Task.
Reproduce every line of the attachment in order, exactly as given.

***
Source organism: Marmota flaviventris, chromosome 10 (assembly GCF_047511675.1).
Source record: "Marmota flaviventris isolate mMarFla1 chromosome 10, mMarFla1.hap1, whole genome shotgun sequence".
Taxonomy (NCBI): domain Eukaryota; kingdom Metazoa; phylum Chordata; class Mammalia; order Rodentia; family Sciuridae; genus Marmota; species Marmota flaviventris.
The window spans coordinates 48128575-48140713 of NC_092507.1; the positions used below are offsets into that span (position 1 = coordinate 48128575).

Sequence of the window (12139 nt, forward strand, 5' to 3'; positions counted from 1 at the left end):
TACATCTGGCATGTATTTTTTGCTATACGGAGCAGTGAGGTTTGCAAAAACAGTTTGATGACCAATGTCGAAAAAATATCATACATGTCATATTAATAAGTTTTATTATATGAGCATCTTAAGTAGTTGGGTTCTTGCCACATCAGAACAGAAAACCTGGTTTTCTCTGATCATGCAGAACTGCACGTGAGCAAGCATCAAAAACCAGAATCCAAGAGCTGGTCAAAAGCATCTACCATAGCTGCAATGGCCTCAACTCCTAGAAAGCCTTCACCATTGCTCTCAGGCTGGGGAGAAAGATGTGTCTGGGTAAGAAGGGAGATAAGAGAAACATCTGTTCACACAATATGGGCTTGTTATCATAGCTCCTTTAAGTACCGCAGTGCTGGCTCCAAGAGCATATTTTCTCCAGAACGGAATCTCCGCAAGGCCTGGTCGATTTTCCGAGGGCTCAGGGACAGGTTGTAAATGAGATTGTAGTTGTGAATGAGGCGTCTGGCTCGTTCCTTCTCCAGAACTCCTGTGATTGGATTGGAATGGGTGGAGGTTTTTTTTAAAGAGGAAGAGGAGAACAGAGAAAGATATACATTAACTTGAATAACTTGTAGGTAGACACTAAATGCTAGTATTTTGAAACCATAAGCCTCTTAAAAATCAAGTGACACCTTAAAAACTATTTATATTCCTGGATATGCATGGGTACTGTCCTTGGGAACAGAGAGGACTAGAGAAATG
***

Source organism: Marmota flaviventris, chromosome 10 (assembly GCF_047511675.1).
Source record: "Marmota flaviventris isolate mMarFla1 chromosome 10, mMarFla1.hap1, whole genome shotgun sequence".
Taxonomy (NCBI): domain Eukaryota; kingdom Metazoa; phylum Chordata; class Mammalia; order Rodentia; family Sciuridae; genus Marmota; species Marmota flaviventris.
The window spans coordinates 48128575-48140713 of NC_092507.1; the positions used below are offsets into that span (position 1 = coordinate 48128575).

Sequence of the window (12139 nt, forward strand, 5' to 3'; positions counted from 1 at the left end):
TACATCTGGCATGTATTTTTTGCTATACGGAGCAGTGAGGTTTGCAAAAACAGTTTGATGACCAATGTCGAAAAAATATCATACATGTCATATTAATAAGTTTTATTATATGAGCATCTTAAGTAGTTGGGTTCTTGCCACATCAGAACAGAAAACCTGGTTTTCTCTGATCATGCAGAACTGCACGTGAGCAAGCATCAAAAACCAGAATCCAAGAGCTGGTCAAAAGCATCTACCATAGCTGCAATGGCCTCAACTCCTAGAAAGCCTTCACCATTGCTCTCAGGCTGGGGAGAAAGATGTGTCTGGGTAAGAAGGGAGATAAGAGAAACATCTGTTCACACAATATGGGCTTGTTATCATAGCTCCTTTAAGTACCGCAGTGCTGGCTCCAAGAGCATATTTTCTCCAGAACGGAATCTCCGCAAGGCCTGGTCGATTTTCCGAGGGCTCAGGGACAGGTTGTAAATGAGATTGTAGTTGTGAATGAGGCGTCTGGCTCGTTCCTTCTCCAGAACTCCTGTGATTGGATTGGAATGGGTGGAGGTTTTTTTTAAAGAGGAAGAGGAGAACAGAGAAAGATATACATTAACTTGAATAACTTGTAGGTAGACACTAAATGCTAGTATTTTGAAACCATAAGCCTCTTAAAAATCAAGTGACACCTTAAAAACTATTTATATTCCTGGATATGCATGGGTACTGTCCTTGGGAACAGAGAGGACTAGAGAAATG